Spokespersons of the CPI (Marxist) often quote from Lenin’s Left-Wing Communism: An Infantile Disorder (written in April-May 1920 to encapsulate the lessons the Bolshevik party had learned from its involvement in the three revolutions in Russia) to paint the CPI (Maoist) in the darkest possible colours. But it is the CPM that, following in the footsteps of the CPI, has replaced Lenin’s State and Revolution (written in August-September 1917) by the un-Marxist and un-Leninist theory of peaceful transition from capitalism to socialism. A real Leninist party is one that devotes all it has to developing the ability and the will to lead a revolution. Frankly, it is the CPI (Maoist) that is developing that ability — if we were to go by Arundhati Roy’s essay, mentioned earlier, and Gautam Navlakha’s “Days and Nights in the Heartland of Rebellion” (Sanhati, April 1, 2010) — through a close relationship with the masses in the areas where it has gained a foothold. The party is empowering the wretched of the Indian earth on the revolutionary road to an egalitarian society. It has also been gathering the determination to lead a revolution by resisting the temptation to work within the framework of the system, instead doing all it can to take the class struggle to a successful conclusion. The CPM, in contrast, even as it is organised along Leninist lines, has virtually been taken over by the backward bourgeois society that India is, and has been turned into a reformist force. This is unfortunate, for the party, along with the CPI, still has, within its fold, a number of outstanding individuals.
Now, as we have said, in the CPI (Maoist)’s schema, PPW is the revolutionary path wherein the main form of struggle is armed struggle and the principal form of organisation is the people’s army. As I understand the party’s stand on boycotting elections, it argues that participation in elections is not compatible with the strategy of PPW. All the same, the party is trying to build alternative institutions of people’s power in the guerrilla zones. But the problem, from the Maoist perspective of progress in the PPW, is that the party has not been able to turn any of the guerrilla zones into a base area. It is impossible to advance the ongoing guerrilla war or the further spread of guerrilla zones without the establishment of base areas. In the plains areas — which are less suitable for guerrilla warfare and the establishment of guerrilla zones — the higher guerrilla units have been unable to continue their operations and gradually have had to move to the forest and hilly areas. Some of the existing guerrilla zones are potential candidates for transformation into base areas, but ‘the enemy’ has to be defeated there and the organs of political power have to then be established, a formidable task in the face of severe repression. From the Maoist point of view, if they create and sustain a few base areas, the PPW will be able to sustain itself over a long period; in the absence of base areas, the Maoist guerrilla army will not last long or grow — in guerrilla parlance, the base areas are its essential ‘rear’. However, I must mention that within the guerrilla zones, the Maoists have carved out their own domains in particular stretches, which they call guerrilla bases. The latter serve as a sort of ‘rear.’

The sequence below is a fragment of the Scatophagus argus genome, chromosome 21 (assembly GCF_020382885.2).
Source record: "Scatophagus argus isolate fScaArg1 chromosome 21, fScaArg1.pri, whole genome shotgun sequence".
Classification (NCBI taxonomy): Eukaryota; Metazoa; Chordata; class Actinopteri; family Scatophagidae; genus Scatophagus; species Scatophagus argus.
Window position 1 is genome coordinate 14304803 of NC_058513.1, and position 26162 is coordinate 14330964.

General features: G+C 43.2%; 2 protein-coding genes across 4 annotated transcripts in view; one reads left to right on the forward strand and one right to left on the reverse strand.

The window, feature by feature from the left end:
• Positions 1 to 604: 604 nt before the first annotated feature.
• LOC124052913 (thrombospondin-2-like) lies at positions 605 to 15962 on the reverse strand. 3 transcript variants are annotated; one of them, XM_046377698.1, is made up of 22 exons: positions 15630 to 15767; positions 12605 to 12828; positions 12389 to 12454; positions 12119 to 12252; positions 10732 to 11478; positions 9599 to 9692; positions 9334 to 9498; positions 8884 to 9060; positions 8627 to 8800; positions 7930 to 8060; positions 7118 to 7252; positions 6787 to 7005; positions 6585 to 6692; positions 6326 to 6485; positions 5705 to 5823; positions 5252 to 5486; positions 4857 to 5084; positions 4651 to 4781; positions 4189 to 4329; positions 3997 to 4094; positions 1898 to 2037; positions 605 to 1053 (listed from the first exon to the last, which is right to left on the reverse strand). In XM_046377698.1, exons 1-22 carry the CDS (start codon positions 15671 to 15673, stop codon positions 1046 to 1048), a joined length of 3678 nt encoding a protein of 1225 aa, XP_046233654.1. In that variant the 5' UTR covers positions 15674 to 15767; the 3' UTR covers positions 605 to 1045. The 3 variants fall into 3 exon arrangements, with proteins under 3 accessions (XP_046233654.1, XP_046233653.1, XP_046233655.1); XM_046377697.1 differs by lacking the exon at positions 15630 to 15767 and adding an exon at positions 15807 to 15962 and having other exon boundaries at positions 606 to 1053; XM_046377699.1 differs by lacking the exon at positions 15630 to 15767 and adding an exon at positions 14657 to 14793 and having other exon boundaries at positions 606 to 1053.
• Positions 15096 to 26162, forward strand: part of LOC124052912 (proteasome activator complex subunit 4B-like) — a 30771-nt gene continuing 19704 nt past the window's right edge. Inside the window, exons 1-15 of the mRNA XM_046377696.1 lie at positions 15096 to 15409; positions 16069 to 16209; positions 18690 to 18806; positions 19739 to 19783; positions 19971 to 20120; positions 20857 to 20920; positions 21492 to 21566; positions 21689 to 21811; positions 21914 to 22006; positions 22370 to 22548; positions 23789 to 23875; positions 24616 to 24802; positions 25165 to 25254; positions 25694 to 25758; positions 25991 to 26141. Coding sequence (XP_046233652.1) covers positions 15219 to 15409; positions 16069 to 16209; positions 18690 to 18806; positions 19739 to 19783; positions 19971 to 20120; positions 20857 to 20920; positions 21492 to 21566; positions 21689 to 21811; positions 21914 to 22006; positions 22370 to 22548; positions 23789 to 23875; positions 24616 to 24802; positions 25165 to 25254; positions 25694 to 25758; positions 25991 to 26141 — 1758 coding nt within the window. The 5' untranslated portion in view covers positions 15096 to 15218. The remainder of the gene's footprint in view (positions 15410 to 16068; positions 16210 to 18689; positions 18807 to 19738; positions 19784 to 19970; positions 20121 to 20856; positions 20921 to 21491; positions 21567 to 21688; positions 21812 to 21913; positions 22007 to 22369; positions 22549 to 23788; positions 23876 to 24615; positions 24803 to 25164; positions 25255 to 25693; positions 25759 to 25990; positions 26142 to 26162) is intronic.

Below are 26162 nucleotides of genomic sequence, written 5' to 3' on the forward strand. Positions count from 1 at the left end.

Those of us who are not in tune with the essence of PPW often fail to understand that the combination of a people’s army and mass organisations has the ability to advance and retreat over long periods of time. If the formation of mass organisations before the building of a supporting armed force able to survive proves to be a failure, the reverse will be attempted, and the appropriate techniques of asymmetric warfare will be devised to support the growth of the mass organisations, even in the plains areas. After all, the party is learning by doing — practice, collective learning from its mistakes, practice again (with greater success), and so on, in ever greater, rising concentric circles.